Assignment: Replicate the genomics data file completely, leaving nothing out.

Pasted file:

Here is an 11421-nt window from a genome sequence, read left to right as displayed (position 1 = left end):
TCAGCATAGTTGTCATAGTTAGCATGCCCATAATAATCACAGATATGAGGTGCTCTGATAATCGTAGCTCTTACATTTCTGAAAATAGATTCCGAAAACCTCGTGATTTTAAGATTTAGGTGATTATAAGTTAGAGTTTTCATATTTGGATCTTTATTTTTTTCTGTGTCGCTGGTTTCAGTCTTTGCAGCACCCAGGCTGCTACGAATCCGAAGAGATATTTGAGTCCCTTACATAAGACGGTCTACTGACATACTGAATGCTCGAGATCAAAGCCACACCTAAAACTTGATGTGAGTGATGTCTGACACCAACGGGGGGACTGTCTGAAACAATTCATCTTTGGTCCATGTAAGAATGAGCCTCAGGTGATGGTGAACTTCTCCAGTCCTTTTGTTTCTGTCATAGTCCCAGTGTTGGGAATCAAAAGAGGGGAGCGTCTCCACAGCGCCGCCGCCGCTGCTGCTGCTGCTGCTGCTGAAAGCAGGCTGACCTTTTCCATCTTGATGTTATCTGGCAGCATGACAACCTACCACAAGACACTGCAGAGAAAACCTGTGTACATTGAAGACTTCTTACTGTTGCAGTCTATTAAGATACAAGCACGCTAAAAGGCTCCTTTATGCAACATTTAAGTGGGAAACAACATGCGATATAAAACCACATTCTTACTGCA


Here is an 11421-nt window from a genome sequence, read left to right as displayed (position 1 = left end):
TCAGCATAGTTGTCATAGTTAGCATGCCCATAATAATCACAGATATGAGGTGCTCTGATAATCGTAGCTCTTACATTTCTGAAAATAGATTCCGAAAACCTCGTGATTTTAAGATTTAGGTGATTATAAGTTAGAGTTTTCATATTTGGATCTTTATTTTTTTCTGTGTCGCTGGTTTCAGTCTTTGCAGCACCCAGGCTGCTACGAATCCGAAGAGATATTTGAGTCCCTTACATAAGACGGTCTACTGACATACTGAATGCTCGAGATCAAAGCCACACCTAAAACTTGATGTGAGTGATGTCTGACACCAACGGGGGGACTGTCTGAAACAATTCATCTTTGGTCCATGTAAGAATGAGCCTCAGGTGATGGTGAACTTCTCCAGTCCTTTTGTTTCTGTCATAGTCCCAGTGTTGGGAATCAAAAGAGGGGAGCGTCTCCACAGCGCCGCCGCCGCTGCTGCTGCTGCTGCTGCTGAAAGCAGGCTGACCTTTTCCATCTTGATGTTATCTGGCAGCATGACAACCTACCACAAGACACTGCAGAGAAAACCTGTGTACATTGAAGACTTCTTACTGTTGCAGTCTATTAAGATACAAGCACGCTAAAAGGCTCCTTTATGCAACATTTAAGTGGGAAACAACATGCGATATAAAACCACATTCTTACTGCA